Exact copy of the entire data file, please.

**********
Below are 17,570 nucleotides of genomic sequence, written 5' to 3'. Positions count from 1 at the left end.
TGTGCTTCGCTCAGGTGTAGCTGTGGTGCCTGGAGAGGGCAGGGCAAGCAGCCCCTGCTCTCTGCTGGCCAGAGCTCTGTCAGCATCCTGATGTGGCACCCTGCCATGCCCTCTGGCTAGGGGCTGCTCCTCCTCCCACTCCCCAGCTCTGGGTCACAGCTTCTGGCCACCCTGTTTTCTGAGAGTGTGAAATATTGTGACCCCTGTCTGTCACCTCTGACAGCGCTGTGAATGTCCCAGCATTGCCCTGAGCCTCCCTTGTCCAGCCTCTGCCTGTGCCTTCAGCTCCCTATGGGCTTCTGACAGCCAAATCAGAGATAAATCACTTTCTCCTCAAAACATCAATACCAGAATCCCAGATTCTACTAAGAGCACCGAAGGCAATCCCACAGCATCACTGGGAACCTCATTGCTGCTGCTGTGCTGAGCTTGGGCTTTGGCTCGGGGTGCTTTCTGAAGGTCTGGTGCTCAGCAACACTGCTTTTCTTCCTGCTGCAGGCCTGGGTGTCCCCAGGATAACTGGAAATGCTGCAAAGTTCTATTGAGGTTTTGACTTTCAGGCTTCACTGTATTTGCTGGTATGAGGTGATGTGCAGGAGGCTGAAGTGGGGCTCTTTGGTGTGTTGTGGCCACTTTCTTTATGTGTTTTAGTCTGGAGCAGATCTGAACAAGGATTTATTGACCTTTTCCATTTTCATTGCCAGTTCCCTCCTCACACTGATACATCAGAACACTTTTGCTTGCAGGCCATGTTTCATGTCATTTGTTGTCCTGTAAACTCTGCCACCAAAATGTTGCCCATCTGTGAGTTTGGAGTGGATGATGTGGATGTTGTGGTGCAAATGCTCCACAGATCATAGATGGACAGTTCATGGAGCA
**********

Below are 17,570 nucleotides of genomic sequence, written 5' to 3'. Positions count from 1 at the left end.
TGTGCTTCGCTCAGGTGTAGCTGTGGTGCCTGGAGAGGGCAGGGCAAGCAGCCCCTGCTCTCTGCTGGCCAGAGCTCTGTCAGCATCCTGATGTGGCACCCTGCCATGCCCTCTGGCTAGGGGCTGCTCCTCCTCCCACTCCCCAGCTCTGGGTCACAGCTTCTGGCCACCCTGTTTTCTGAGAGTGTGAAATATTGTGACCCCTGTCTGTCACCTCTGACAGCGCTGTGAATGTCCCAGCATTGCCCTGAGCCTCCCTTGTCCAGCCTCTGCCTGTGCCTTCAGCTCCCTATGGGCTTCTGACAGCCAAATCAGAGATAAATCACTTTCTCCTCAAAACATCAATACCAGAATCCCAGATTCTACTAAGAGCACCGAAGGCAATCCCACAGCATCACTGGGAACCTCATTGCTGCTGCTGTGCTGAGCTTGGGCTTTGGCTCGGGGTGCTTTCTGAAGGTCTGGTGCTCAGCAACACTGCTTTTCTTCCTGCTGCAGGCCTGGGTGTCCCCAGGATAACTGGAAATGCTGCAAAGTTCTATTGAGGTTTTGACTTTCAGGCTTCACTGTATTTGCTGGTATGAGGTGATGTGCAGGAGGCTGAAGTGGGGCTCTTTGGTGTGTTGTGGCCACTTTCTTTATGTGTTTTAGTCTGGAGCAGATCTGAACAAGGATTTATTGACCTTTTCCATTTTCATTGCCAGTTCCCTCCTCACACTGATACATCAGAACACTTTTGCTTGCAGGCCATGTTTCATGTCATTTGTTGTCCTGTAAACTCTGCCACCAAAATGTTGCCCATCTGTGAGTTTGGAGTGGATGATGTGGATGTTGTGGTGCAAATGCTCCACAGATCATAGATGGACAGTTCATGGAGCA